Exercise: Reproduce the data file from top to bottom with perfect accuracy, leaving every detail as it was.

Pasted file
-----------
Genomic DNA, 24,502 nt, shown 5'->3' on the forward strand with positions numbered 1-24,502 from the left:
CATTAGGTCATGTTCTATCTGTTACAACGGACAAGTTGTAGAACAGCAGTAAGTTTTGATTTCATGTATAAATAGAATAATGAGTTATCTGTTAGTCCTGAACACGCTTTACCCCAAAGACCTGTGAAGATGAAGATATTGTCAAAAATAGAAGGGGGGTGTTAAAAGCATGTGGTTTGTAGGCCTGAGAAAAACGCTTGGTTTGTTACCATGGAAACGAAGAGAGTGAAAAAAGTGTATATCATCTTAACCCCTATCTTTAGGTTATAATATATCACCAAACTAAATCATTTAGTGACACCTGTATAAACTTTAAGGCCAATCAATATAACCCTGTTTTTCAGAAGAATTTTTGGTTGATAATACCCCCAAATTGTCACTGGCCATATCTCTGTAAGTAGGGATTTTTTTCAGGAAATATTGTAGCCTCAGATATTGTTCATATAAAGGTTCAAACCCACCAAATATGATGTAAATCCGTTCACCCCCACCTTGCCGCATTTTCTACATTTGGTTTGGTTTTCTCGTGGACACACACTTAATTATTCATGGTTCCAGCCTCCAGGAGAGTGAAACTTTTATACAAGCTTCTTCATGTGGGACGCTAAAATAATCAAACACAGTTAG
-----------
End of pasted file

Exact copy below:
Genomic DNA, 24,502 nt, shown 5'->3' on the forward strand with positions numbered 1-24,502 from the left:
CATTAGGTCATGTTCTATCTGTTACAACGGACAAGTTGTAGAACAGCAGTAAGTTTTGATTTCATGTATAAATAGAATAATGAGTTATCTGTTAGTCCTGAACACGCTTTACCCCAAAGACCTGTGAAGATGAAGATATTGTCAAAAATAGAAGGGGGGTGTTAAAAGCATGTGGTTTGTAGGCCTGAGAAAAACGCTTGGTTTGTTACCATGGAAACGAAGAGAGTGAAAAAAGTGTATATCATCTTAACCCCTATCTTTAGGTTATAATATATCACCAAACTAAATCATTTAGTGACACCTGTATAAACTTTAAGGCCAATCAATATAACCCTGTTTTTCAGAAGAATTTTTGGTTGATAATACCCCCAAATTGTCACTGGCCATATCTCTGTAAGTAGGGATTTTTTTCAGGAAATATTGTAGCCTCAGATATTGTTCATATAAAGGTTCAAACCCACCAAATATGATGTAAATCCGTTCACCCCCACCTTGCCGCATTTTCTACATTTGGTTTGGTTTTCTCGTGGACACACACTTAATTATTCATGGTTCCAGCCTCCAGGAGAGTGAAACTTTTATACAAGCTTCTTCATGTGGGACGCTAAAATAATCAAACACAGTTAG